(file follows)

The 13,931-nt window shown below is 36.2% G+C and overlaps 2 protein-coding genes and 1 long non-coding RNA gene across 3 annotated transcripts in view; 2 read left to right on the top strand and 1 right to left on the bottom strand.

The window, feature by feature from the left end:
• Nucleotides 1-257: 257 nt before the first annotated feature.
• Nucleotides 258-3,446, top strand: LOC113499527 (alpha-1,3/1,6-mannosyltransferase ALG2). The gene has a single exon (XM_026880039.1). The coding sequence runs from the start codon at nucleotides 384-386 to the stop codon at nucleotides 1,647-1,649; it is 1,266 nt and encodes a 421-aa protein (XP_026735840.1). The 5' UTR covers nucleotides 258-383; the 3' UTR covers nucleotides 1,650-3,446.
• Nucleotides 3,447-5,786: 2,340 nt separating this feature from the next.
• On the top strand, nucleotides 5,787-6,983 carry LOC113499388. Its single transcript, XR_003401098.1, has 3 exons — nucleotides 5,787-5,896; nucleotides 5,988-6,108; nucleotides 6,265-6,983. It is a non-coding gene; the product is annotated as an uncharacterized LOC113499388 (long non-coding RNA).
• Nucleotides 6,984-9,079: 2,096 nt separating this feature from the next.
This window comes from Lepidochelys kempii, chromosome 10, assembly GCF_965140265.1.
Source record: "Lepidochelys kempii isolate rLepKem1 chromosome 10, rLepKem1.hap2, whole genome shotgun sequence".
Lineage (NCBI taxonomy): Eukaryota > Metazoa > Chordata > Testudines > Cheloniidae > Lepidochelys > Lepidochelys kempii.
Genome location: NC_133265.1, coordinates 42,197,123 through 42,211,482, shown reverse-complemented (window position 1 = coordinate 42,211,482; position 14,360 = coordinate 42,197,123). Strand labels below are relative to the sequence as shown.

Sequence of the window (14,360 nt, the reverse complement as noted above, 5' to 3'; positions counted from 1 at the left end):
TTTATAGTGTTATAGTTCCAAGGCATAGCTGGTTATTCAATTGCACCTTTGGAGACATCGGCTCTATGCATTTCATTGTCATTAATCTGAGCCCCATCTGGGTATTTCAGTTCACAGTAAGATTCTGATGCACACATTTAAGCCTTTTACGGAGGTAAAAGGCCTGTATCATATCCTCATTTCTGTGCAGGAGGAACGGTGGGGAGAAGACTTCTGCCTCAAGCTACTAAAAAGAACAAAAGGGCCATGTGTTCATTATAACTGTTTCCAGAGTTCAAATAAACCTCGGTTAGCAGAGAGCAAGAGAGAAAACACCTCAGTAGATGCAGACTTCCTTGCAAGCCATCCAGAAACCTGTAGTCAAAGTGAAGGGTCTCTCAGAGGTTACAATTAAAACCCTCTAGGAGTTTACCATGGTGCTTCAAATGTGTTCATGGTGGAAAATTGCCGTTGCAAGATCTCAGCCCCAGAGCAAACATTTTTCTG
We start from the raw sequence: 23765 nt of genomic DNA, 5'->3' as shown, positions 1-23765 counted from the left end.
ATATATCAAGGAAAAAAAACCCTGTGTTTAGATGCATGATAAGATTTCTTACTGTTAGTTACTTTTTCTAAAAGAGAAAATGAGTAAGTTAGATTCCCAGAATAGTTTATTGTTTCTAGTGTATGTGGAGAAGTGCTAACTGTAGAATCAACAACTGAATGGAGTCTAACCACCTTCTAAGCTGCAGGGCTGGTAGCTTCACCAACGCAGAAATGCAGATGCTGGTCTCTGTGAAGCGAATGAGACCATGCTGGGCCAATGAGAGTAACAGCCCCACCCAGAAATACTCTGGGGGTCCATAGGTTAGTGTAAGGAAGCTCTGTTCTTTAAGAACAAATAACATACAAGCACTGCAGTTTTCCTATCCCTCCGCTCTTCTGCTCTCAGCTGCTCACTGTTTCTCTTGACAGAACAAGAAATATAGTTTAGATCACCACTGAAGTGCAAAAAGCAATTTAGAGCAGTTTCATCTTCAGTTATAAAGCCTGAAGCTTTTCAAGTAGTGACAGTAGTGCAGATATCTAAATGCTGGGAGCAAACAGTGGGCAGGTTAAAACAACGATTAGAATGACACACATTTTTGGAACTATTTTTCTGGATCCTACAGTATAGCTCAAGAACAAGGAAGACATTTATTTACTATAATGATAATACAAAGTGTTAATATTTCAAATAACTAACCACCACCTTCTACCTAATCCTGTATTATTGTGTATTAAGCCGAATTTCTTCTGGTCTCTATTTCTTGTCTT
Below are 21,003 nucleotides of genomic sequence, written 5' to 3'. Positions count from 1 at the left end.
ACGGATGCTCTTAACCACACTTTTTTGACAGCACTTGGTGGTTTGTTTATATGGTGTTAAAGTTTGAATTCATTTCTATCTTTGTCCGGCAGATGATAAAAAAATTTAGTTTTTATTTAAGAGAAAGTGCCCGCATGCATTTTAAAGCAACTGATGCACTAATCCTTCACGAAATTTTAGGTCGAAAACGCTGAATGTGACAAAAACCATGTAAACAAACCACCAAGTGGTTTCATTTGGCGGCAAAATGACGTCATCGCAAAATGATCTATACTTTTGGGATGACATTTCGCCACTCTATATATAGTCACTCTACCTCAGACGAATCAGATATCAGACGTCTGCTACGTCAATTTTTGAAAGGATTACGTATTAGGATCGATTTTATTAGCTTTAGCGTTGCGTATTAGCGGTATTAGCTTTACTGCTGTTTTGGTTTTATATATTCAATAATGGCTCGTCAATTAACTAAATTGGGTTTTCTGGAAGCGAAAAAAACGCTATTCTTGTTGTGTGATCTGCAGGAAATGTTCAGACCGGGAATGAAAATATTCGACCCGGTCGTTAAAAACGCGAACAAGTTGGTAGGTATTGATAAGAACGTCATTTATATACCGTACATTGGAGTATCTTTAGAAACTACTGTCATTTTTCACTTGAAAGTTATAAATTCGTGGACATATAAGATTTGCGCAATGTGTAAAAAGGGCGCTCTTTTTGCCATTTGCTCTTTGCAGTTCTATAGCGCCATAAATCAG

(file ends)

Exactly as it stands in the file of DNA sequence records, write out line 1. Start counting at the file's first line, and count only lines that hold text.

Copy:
The 13,931-nt window shown below is 36.2% G+C and overlaps 2 protein-coding genes and 1 long non-coding RNA gene across 3 annotated transcripts in view; 2 read left to right on the top strand and 1 right to left on the bottom strand.